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  • Humans still evolving?

    The NY Times has a great article about how the human genome continues to evolve.

    http://www.nytimes.com/2010/07/20/sc...=1&ref=science

    Do you think the human race will eventually evolve to effectively digest grains and other non-primal foods without the nasty after-effects?

  • #2
    Yes I do think that natural selection will reduce at least the extreme cases of grain intolerance over time, but it will take hundreds of generations and I don't think that it will be a perfect adaptation, unless we become some sort of hominid-bird hybrid (that-would-be-awesome!). There will be people who get diseases and die before they procreate, or perhaps have mental issues like OCD and schizophrenia and never get the chance to procreate, and extreme grain sensitivity will be selected against in the gene pool.

    I can't possibly see how lectins and saponins could be ameliorated but anything is possible given enough pain and suffering. These are mammal-killing substances, designed to maim and destroy so that a smarter animals would stay away. But not us, apparently.
    Stabbing conventional wisdom in its face.

    Anyone who wants to talk nutrition should PM me!

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    • #3
      Originally posted by Stabby View Post
      Yes I do think that natural selection will reduce at least the extreme cases of grain intolerance over time, .
      I acually don't think it will. It's easy to be completely grain intolerant *and* to reproduce. As long as reproduction isn't affected, we'll continue to pass on our grain/gluten intolerant genes.

      And I know reproduction can be affected but with the new awareness of celiac and other grain related issues, it's easier to get an earlier diagnosis, fertility stays intact, genes are passed on successfully.



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      • #4
        It's a possibility and makes you think about our population size and how we are going to feed such growing numbers. I think some will eventually evolve to be able to better handle grains but not everyone. The strongest will always survive so we Primals should be good to go.
        Last edited by AppalachianMatt; 07-20-2010, 05:02 PM.
        Today is a new day. You will get out of it just what you put into it. If you have made mistakes, there is always another chance for you. And supposing you have tried and failed again and again, you may have a fresh start any moment you choose, for this thing we call 'Failure' is not the falling down, but the staying down.

        Mary Pickford

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        • #5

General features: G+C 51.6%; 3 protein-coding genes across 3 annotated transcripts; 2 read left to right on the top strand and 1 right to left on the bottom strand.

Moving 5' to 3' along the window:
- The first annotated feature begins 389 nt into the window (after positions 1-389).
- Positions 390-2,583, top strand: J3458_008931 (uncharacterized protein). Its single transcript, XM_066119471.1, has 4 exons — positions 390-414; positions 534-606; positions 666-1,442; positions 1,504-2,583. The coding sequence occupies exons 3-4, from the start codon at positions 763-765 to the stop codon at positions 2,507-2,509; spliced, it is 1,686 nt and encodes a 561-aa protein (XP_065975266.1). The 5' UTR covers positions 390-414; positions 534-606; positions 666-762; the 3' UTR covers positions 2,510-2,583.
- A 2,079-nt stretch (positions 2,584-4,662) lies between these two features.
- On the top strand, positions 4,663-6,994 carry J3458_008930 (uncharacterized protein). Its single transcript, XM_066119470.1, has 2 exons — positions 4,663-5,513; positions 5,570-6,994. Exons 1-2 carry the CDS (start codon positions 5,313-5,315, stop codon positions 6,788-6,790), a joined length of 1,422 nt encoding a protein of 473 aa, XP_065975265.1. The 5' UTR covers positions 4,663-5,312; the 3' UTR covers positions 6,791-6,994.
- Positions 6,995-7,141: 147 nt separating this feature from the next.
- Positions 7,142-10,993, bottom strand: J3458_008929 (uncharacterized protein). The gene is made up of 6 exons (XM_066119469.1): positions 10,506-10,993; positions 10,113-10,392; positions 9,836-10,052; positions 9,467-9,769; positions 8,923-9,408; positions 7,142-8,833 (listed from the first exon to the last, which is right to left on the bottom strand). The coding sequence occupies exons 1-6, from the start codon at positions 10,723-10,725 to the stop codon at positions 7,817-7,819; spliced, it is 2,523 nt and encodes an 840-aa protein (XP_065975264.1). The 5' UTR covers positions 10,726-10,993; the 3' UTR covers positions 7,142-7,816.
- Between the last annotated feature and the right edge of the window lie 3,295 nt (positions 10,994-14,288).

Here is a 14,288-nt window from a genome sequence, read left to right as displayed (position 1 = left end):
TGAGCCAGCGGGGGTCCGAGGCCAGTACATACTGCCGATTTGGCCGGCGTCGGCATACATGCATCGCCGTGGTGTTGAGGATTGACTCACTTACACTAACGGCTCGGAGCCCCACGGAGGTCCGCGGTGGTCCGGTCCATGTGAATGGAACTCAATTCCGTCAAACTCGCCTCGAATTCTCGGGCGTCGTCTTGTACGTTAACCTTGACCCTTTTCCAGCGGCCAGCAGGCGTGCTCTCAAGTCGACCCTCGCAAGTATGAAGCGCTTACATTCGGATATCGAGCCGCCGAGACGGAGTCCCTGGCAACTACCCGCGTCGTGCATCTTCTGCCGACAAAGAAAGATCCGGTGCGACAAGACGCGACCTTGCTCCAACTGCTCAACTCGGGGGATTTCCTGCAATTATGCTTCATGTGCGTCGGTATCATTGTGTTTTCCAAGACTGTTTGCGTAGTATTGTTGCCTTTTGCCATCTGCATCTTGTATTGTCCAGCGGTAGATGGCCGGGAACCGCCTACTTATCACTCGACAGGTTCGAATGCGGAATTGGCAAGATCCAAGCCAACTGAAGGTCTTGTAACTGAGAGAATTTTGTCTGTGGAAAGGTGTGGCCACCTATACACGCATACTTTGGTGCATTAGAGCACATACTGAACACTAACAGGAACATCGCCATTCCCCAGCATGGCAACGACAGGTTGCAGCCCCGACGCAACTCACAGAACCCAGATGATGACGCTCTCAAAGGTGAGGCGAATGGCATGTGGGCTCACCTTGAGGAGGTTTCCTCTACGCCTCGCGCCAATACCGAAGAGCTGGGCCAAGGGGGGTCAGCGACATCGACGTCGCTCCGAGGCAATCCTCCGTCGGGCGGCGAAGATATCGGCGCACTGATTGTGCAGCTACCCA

Originally posted by cillakat View Post
          I acually don't think it will. It's easy to be completely grain intolerant *and* to reproduce. As long as reproduction isn't affected, we'll continue to pass on our grain/gluten intolerant genes.

          And I know reproduction can be affected but with the new awareness of celiac and other grain related issues, it's easier to get an earlier diagnosis, fertility stays intact, genes are passed on successfully.
          Actually that's true, it's a very low-ish grade of damage and makes life shorter and worse but most people can eat junky wheat every day and still live at least long enough to reproduce. Maybe in the tens or hundreds of thousands of generations it would happen but I'm not sure if humans will be around that long. At least for celiac and gluten "sensitivity".
          Stabbing conventional wisdom in its face.

          Anyone who wants to talk nutrition should PM me!

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          • #6
            Except there is evidence there has already been adaptation - people or European ancestry are less likely to get diabetes and obesity from a modern diet.

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            • #7
              Originally posted by Bisous View Post
              Except there is evidence there has already been adaptation - people or European ancestry are less likely to get diabetes and obesity from a modern diet.
              This is what I believe. Some of us are able to handle grains easier than others. I was not one of them as I had terrible experiences which brought me here (Thanks God!). But, the groups of people who eat a lot of grains products on a daily basis and live a long time seem to be more adapted. Maybe? Just my thought.
              Find me at aToadontheRoad.com. Cheers!

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              • #8
                There is adaptation, but so long as something doesn't impair ability to reproduce too potently there won't be much of an adaptation, so if it is a sliding scale of adaptability and not a yes/no allele then, like cillakat said, it will never be completely innocuous because people can abuse the hell out of their bodies, reproduce in early life and then wither and die slowly. Humans are resilient creatures. There are different degrees of sensitivity and celiac, but gluten harms everyone regardless. These "healthy" grain eating groups are mostly eating white rice (better than brown rice) or using long soaking and fermenting technique. And that just happens to be healthier than potato chips and fried chicken.
                Stabbing conventional wisdom in its face.

                Anyone who wants to talk nutrition should PM me!

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                • #9
                  lactose intolerance in Europeans closely correlates with type I diabetes, suggesting a selective mechanism at work.

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                  • #10
                    Yes, as has been said, there is no selection pressure promoting grain tolerance, as it has no effect on reproductive potential. So no, we won't evolve towards grain tolerance.

                    Unfortunately, barring some unforeseen catastrophic selection pressure, we're pretty much done evolving towards any specific goal (like improved grain tolerance) since now in modern society most everyone outlives their reproductive period. Population genetics may continue to shift over time (random mutation, genetic drift, etc.), but we're pretty much done evolving by natural selection. Actually, it's possible that our species will become less rational beings with worse judgment, as the genes of those who continue to reproduce in great numbers in spite of scarce resources (i.e. poor decision making) will make an increasingly greater proportion of our species' genome. To the extent that this type of behavior and decision making process is genetically influenced, these types of behaviors will be selected for. So yeah, this may be the pinnacle for us hominids

                    Have a great day!
                    Last edited by jturk; 07-21-2010, 08:08 AM.
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                    • #11
                      Originally posted by jturk View Post
                      Yes, as has been said, there is no selection pressure promoting grain tolerance, as it has no effect on reproductive potential. So no, we won't evolve towards grain tolerance.